When the Texas State Board of Education voted two years ago to create instructional materials for Mexican-American studies, educators and activists walked away cheering. They had asked the SBOE to create a full Mexican-American studies class, citing research showing that it would help boost performance in the state’s majority-Hispanic public schools.
The Republican-dominated board declined, but at least a board-sanctioned textbook would help schools individually join a national wave of schools teaching the classes independently — a movement spurred by Arizona Republicans’ banning of a controversial but effective Mexican-American studies curriculum in 2010.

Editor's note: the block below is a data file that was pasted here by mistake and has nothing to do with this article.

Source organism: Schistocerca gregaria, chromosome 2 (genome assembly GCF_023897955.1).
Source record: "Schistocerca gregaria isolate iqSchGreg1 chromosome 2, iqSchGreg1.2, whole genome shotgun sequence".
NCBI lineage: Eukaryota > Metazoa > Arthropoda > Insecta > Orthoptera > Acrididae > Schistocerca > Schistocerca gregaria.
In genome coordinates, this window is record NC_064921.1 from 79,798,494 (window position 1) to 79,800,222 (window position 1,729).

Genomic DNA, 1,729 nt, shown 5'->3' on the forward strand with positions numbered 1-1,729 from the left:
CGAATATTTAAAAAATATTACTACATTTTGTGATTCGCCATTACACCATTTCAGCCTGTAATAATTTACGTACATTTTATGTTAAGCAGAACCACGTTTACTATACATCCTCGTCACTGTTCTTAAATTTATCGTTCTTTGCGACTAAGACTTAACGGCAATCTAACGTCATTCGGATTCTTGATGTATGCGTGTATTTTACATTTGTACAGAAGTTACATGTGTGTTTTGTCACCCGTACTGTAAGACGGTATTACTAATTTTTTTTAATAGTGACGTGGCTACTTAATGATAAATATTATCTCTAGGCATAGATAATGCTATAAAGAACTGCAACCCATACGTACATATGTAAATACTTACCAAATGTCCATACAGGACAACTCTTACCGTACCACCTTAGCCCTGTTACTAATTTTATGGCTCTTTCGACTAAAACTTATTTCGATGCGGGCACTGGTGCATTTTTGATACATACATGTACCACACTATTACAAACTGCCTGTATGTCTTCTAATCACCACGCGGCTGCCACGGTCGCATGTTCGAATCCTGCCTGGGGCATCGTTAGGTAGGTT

But when the Texas Education Agency released its samples of proposed materials last week, they included a Mexican-American studies textbook littered with factual inaccuracies and gross errors of interpretation, many scholars in the field say. The book was authored by writers unknown in the field of Mexican-American studies and produced by a company apparently owned by Cynthia Dunbar, a right-wing former member of the SBOE.